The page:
Prof. Stephen Hawking (1942-2018), the world famous scientist, passed away early this morning at the age of 76. Hawking, arguably one of the best-known physicists in the world, was diagnosed with Lou Gehrig’s disease in 1963 and was given only a few years to live. The fact that he made it over 50 years alone is impressive, not to mention his long list of accomplishments.
The New York Times reports: “Not since Albert Einstein has a scientist so captured the public imagination and endeared himself to tens of millions of people around the world,” Michio Kaku, a professor of theoretical physics at the City University of New York, said in an interview.
Dr. Hawking did that largely through his book “A Brief History of Time: From the Big Bang to Black Holes,” published in 1988. It has sold more than 10 million copies and inspired a documentary film by Errol Morris.
He went on to become his generation’s leader in exploring gravity and the properties of black holes, the bottomless gravitational pits so deep and dense that not even light can escape them.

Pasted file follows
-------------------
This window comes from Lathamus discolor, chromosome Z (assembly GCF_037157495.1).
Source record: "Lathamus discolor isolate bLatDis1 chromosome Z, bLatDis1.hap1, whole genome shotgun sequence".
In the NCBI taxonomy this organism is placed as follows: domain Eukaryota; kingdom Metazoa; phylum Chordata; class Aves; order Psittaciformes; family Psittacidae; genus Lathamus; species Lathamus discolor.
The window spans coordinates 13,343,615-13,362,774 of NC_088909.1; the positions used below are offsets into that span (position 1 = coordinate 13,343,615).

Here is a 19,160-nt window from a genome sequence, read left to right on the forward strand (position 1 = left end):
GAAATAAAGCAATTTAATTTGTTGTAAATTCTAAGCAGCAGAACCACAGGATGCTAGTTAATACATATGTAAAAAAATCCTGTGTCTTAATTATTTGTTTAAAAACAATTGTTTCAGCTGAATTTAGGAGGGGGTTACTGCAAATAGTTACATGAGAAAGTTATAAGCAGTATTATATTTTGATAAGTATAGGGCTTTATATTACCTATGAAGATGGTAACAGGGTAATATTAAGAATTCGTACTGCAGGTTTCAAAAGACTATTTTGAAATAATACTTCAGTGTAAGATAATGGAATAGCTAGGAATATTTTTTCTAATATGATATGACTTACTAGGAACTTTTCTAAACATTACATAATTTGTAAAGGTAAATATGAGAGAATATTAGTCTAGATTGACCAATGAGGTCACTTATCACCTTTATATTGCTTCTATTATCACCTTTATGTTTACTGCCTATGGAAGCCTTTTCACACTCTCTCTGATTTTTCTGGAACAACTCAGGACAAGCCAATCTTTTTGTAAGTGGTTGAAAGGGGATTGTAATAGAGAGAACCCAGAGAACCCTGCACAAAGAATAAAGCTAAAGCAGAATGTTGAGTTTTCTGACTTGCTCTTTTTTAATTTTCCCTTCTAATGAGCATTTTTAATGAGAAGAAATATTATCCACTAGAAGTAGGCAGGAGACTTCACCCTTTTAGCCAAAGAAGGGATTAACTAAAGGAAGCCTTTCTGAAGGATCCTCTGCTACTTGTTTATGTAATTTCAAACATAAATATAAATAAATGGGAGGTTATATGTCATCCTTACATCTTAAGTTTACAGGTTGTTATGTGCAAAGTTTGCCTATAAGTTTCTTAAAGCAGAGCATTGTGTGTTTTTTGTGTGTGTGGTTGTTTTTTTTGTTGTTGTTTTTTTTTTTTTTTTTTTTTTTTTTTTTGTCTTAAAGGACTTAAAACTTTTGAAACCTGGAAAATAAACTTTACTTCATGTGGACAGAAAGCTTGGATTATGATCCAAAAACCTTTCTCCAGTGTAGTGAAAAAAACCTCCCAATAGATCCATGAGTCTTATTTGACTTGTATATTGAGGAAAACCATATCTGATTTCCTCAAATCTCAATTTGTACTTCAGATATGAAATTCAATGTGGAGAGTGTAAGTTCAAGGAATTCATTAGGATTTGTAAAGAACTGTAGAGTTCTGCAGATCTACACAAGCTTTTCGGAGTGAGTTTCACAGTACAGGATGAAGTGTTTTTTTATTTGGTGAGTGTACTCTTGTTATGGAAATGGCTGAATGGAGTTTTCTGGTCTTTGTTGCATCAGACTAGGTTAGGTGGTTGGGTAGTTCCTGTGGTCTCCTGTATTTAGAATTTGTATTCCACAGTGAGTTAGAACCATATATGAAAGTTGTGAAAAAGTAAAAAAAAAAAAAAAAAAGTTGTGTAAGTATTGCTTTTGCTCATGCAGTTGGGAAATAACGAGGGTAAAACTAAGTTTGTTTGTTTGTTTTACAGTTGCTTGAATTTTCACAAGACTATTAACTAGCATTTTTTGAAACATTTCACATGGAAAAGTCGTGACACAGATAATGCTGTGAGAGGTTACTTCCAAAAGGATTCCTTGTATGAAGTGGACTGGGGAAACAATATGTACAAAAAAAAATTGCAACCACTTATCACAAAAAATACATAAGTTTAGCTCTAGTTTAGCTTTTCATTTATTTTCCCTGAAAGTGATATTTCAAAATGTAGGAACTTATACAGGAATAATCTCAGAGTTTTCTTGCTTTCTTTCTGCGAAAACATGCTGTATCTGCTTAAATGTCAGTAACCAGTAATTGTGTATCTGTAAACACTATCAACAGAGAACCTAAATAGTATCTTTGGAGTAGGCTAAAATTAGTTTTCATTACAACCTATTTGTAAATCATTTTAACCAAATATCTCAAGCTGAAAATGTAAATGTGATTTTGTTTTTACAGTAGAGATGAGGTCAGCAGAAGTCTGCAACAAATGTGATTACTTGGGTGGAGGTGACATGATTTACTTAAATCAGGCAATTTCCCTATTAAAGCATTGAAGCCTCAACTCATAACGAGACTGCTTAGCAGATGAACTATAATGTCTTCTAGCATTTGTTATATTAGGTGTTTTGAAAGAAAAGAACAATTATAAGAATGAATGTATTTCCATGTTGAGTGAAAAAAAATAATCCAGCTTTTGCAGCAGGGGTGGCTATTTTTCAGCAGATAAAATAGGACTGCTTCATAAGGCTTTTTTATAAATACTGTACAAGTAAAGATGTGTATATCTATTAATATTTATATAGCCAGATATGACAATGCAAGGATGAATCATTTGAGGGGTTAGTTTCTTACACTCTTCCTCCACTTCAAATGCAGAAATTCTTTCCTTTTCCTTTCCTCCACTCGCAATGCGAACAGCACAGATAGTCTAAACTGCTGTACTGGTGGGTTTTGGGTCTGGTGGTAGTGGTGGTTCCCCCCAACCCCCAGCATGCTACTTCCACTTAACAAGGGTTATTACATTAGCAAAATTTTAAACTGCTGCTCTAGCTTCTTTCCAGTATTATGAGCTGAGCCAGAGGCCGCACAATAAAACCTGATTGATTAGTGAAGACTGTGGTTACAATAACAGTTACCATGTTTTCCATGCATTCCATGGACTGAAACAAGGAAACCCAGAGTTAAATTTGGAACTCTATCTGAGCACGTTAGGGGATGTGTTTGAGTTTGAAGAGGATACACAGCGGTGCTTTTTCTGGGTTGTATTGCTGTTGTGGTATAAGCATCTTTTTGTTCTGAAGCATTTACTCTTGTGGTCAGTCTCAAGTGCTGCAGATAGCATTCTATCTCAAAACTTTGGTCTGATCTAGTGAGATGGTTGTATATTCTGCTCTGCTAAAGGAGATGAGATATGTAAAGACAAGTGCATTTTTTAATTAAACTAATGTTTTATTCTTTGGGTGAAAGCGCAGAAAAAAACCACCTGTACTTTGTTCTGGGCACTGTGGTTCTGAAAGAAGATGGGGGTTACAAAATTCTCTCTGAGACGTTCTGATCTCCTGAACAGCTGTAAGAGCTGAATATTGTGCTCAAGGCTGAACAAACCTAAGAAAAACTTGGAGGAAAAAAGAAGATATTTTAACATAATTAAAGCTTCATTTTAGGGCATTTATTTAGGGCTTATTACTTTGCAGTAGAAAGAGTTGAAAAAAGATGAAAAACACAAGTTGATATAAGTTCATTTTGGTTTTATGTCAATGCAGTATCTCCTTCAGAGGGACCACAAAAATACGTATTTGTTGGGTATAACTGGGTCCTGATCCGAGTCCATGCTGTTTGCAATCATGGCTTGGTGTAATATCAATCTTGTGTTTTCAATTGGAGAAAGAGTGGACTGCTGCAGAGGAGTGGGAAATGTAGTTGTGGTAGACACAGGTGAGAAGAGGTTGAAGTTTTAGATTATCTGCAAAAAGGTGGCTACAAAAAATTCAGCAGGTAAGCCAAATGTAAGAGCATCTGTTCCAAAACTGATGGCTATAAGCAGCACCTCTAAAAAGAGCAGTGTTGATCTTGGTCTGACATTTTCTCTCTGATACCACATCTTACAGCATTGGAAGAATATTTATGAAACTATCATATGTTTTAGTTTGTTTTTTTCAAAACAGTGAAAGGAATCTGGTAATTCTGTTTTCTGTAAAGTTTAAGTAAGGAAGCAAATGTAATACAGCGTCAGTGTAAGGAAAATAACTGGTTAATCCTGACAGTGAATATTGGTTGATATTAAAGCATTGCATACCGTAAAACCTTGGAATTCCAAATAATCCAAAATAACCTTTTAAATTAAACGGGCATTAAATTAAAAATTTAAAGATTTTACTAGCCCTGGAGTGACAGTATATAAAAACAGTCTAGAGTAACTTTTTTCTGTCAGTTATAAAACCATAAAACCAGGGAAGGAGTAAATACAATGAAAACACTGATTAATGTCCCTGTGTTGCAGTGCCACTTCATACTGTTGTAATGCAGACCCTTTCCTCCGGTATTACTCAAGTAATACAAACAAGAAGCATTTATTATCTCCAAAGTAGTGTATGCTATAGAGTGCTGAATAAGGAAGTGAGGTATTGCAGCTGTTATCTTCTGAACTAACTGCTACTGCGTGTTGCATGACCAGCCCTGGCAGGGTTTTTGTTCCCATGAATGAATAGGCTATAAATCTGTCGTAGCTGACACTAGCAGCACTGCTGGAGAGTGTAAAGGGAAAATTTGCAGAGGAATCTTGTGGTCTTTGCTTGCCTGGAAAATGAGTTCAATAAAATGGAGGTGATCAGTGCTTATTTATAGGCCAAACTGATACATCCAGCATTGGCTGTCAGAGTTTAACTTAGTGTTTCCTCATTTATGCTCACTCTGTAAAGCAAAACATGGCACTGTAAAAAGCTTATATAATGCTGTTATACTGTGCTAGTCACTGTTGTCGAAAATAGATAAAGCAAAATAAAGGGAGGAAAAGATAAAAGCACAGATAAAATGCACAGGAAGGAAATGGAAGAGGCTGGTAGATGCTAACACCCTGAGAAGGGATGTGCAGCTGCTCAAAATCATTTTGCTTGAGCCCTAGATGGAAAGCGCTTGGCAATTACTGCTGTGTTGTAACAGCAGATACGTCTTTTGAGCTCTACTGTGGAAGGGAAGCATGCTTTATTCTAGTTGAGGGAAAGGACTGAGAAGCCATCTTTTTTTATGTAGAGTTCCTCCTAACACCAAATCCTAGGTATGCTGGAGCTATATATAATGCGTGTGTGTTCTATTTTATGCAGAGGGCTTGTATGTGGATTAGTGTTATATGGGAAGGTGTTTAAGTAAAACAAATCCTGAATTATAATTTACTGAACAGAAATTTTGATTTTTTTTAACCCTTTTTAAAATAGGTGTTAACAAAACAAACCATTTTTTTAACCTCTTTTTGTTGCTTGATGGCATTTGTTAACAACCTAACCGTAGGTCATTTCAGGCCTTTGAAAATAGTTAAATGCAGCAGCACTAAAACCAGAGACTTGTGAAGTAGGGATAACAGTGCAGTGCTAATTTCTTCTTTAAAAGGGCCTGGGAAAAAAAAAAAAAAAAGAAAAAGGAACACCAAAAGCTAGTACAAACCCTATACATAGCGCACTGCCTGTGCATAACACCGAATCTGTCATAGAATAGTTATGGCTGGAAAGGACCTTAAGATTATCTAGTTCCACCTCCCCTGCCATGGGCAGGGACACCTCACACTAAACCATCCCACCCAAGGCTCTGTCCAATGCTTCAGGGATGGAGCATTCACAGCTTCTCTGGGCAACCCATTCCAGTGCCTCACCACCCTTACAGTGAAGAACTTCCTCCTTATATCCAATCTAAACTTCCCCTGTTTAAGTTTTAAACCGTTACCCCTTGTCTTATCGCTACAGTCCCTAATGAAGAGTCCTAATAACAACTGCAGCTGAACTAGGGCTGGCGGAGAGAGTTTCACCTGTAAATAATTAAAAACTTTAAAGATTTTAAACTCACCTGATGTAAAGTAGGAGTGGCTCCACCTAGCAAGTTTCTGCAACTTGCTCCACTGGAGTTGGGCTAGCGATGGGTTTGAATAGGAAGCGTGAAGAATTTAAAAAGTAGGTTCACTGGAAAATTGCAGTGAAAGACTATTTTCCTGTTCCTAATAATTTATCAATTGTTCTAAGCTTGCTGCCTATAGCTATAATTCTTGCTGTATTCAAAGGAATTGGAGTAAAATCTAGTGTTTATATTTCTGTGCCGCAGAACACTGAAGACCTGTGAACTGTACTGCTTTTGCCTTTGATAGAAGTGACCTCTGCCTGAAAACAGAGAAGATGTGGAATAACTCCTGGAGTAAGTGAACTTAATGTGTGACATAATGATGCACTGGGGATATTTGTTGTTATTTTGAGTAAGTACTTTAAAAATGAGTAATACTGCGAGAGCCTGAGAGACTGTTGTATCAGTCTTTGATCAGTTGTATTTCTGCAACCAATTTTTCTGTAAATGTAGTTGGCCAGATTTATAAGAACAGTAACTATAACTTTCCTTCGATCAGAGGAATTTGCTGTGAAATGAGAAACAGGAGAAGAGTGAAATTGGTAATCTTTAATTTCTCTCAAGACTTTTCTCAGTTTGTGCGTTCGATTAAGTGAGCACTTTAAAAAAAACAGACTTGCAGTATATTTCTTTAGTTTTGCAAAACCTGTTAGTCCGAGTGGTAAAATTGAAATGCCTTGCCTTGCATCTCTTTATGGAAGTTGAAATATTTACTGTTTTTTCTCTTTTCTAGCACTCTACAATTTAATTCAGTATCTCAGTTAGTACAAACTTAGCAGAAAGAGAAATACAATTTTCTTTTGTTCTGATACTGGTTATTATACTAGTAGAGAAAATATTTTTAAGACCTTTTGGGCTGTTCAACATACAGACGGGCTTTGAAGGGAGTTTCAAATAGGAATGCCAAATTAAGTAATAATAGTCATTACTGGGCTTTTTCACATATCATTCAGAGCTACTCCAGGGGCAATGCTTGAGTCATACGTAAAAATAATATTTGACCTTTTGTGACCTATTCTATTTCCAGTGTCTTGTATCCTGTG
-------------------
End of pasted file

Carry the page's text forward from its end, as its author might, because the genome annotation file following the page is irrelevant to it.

He was a man who pushed the limits — in his intellectual life, to be sure, but also in his professional and personal lives. He traveled the globe to scientific meetings, visiting every continent, including Antarctica; wrote best-selling books about his work; married twice; fathered three children; and was not above appearing on “The Simpsons,” “Star Trek: The Next Generation” or “The Big Bang Theory.”
I’m a liberal arts major who can barely count without using my fingers, so I’m about as far away from a scientist as anyone can be. However, I have seen a couple documentaries about black holes and Hawking’s research and I always found them fascinating. It’s safe to say that, even if I don’t completely understand all that this guy actually did, the world has lost a very important person.